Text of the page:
The black suited prosecutor walked from his table towards the dock left hand in his pocket. He was slim with long thinning blond hair and piercing blue eyes. He stared sternly at Enake the accused and said sharply, `Mr Enake, tell this court why you were in Mr Joseph Van Zyl’s bedroom.’
`Sir, because he invited me,’ replied Enake of the frightened eyes set in a gaunt face.
`Yes, sir, he invited me to his house.’
`Mr, Enake, does it make sense? He invited you to his house but not only did you end up in his bedroom naked with his wife, he ended up pursuing you down the street half naked with a kitchen knife.
 `Sir, I am not lying. I went there on his invitation, honest, I swear to God.’
`Mr Enake, leave God out of this!’ The prosecutor admonished. He stood arms akimbo and teetered on his heels regarding Enake. Then he said, `I am confused about this whole matter. I am sure that my lord the magistrate is also confused, and so are all the people in this distinguished court. So, why don’t you save everybody further embarrassment and waste of time by starting from the beginning and telling us your story, in your own words.’
`Yes,’ the lady magistrate concurred. `Mr Enake, take your time and enlighten us. I want to understand what this unusual case is all about.’ She was a large woman and her official gown made her look even larger, like a monster casting an ominous shadow over the whole proceedings.
`Yes, sir. I mean madam.’
`How did you get to know Joseph Van Zyl?’ The prosecutor asked.
`He’s my supervisor where we work.’
`Your supervisor, eh? What do you do? Where?’
`We both work for Gibson Motors. My job is to wash cars before they are put on display. Mr Van Zyl supervises the car washing section.’
`How long has he been your supervisor?’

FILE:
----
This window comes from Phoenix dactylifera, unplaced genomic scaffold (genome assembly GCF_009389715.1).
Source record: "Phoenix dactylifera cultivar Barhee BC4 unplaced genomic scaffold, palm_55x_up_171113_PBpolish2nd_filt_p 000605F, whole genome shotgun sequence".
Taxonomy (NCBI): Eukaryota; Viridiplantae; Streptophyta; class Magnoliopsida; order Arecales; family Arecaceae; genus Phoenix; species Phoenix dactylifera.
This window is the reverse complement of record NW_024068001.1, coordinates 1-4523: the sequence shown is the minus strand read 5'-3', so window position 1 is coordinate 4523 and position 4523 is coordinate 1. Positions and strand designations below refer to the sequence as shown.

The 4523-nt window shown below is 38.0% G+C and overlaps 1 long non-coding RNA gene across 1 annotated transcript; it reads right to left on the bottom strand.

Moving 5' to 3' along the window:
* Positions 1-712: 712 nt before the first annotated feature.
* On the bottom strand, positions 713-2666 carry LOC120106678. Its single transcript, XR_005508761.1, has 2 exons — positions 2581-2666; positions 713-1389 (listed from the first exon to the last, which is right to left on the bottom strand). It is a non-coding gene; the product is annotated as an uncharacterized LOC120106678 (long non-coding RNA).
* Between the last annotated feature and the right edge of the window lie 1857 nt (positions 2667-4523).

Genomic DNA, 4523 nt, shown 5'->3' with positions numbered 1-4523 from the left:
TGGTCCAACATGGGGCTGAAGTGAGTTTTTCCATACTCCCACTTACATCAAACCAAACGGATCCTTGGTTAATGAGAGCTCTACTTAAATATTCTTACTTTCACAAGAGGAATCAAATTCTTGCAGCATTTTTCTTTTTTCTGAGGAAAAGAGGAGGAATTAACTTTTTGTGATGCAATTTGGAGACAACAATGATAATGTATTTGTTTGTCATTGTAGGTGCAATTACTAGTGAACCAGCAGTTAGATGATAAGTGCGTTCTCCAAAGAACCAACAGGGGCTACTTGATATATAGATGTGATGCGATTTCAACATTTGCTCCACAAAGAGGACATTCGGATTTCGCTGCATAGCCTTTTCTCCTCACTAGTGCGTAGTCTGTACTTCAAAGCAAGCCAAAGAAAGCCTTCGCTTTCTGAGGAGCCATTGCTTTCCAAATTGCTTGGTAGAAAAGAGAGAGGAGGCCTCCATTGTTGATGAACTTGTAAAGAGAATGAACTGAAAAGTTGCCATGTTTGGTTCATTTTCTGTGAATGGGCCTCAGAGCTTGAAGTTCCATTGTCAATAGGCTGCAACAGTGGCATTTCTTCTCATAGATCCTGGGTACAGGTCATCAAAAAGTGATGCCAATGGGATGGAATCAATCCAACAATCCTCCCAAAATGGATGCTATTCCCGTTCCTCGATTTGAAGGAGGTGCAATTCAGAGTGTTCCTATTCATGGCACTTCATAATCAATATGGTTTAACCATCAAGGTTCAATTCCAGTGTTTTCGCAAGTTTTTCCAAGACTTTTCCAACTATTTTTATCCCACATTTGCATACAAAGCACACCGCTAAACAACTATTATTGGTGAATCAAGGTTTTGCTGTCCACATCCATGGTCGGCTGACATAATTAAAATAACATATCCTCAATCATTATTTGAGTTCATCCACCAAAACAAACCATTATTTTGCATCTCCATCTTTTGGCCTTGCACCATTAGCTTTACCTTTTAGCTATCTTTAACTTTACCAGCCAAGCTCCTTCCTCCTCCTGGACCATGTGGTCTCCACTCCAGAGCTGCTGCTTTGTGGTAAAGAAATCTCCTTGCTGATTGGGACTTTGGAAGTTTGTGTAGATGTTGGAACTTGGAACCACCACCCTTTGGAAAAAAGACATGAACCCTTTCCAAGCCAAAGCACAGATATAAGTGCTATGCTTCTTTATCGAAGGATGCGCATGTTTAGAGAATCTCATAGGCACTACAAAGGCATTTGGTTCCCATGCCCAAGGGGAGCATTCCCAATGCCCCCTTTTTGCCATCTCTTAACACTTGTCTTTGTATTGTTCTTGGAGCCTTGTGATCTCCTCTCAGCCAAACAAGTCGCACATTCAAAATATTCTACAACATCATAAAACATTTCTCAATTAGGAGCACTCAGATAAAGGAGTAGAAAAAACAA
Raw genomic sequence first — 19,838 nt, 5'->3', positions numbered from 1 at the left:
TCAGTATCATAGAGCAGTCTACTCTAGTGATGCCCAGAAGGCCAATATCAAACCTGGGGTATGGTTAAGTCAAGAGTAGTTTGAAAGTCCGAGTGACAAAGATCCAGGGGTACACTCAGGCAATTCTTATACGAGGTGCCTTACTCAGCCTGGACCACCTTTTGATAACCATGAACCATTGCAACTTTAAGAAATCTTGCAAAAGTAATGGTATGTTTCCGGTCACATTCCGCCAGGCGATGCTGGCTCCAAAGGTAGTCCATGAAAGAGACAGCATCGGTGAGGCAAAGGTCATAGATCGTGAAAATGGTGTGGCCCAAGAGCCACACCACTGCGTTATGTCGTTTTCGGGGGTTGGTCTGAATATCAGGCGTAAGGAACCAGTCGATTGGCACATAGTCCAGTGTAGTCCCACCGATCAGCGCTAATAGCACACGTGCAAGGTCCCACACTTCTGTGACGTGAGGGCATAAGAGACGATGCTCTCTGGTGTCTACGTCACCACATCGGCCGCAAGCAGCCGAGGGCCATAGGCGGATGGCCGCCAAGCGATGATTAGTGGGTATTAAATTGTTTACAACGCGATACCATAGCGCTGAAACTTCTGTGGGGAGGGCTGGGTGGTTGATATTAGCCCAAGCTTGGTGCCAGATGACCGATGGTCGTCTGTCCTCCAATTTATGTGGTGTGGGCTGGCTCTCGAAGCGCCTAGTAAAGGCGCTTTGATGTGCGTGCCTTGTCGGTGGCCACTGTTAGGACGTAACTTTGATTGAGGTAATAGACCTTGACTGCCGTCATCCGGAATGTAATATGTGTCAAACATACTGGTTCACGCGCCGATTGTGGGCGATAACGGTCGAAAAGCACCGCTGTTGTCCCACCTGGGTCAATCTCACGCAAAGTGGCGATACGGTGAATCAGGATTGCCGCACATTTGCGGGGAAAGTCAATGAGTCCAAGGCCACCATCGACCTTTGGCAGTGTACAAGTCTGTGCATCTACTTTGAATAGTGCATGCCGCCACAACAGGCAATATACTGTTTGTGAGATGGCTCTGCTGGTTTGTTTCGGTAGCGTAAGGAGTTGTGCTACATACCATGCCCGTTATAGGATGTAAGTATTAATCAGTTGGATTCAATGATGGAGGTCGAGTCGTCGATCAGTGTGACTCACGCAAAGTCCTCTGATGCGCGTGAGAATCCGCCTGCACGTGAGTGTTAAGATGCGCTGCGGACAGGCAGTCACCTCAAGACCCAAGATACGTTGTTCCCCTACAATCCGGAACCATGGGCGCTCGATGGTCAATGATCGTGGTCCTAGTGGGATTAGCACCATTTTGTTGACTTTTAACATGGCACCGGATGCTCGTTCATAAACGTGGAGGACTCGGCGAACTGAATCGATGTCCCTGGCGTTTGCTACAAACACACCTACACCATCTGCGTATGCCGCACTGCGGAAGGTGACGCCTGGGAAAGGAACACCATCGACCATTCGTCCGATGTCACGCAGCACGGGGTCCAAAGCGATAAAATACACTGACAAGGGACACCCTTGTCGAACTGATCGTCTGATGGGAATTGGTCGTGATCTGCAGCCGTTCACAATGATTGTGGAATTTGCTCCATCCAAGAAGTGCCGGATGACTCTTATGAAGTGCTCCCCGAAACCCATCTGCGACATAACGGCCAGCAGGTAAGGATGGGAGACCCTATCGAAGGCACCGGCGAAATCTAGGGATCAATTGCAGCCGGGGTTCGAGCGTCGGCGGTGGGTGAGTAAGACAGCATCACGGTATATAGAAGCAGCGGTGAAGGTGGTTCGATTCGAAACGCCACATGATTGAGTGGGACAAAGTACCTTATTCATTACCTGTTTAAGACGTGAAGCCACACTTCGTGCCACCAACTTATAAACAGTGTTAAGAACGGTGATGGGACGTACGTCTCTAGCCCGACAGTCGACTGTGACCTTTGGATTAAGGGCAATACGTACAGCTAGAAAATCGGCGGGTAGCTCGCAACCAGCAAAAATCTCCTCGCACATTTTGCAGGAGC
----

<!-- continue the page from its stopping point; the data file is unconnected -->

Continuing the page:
`One month.’
`And how long have you worked for Gibson Motors?’
`One month.’
`And did you know Mr Van Zyl before then?’
`No sir.’
`So you have been working for him for one month and you end up in his bedroom. Are you friends?’
Enake hesitated.
`Answer my question.’
`Sort of.’
`What do you mean?’
`At first we did not get on. I did not like him.’
`Because he said things that made me believe he does not like black people.’
What things did he say?’
`At first he said I was a kaffir, black like his countrymen in South Africa and therefore had to be lazy like them. He told me he thought blacks were not the same level of human beings as the white people.’
`At first, eh? So what next?’
`After some time he said that he would no longer call me a lazy person. He said I surprised him with my hard work, that he liked me. It was then he changed to calling me a kwerekwere.’
`Kwerekwere? What is that?’
`He said that is what they call unwanted black foreigners in Johannesburg, foreigners like Nigerians, Zimbabweans and so on. He used to tell me stories about how they invaded Johannesburg and cornered the drugs, smuggling and other shady businesses.’
`That means he still thought you were a lower level of human being than himself. Yet he invited you to his house.’
`I was surprised. At first he did not talk to me much. But as time went on he began chatting more with me. He even once or twice bought me fish and chips during our lunch hour.’
`So you became friends.’
`Sort of.’
`All right, I want to know why he invited you to his house.’
`Sir, he told me he had a problem over which he needed help.’
`So he invited you to his house because he had a problem. Go on; tell the court about this problem he wanted you to help him solve.’
`He wanted me to do his wife.’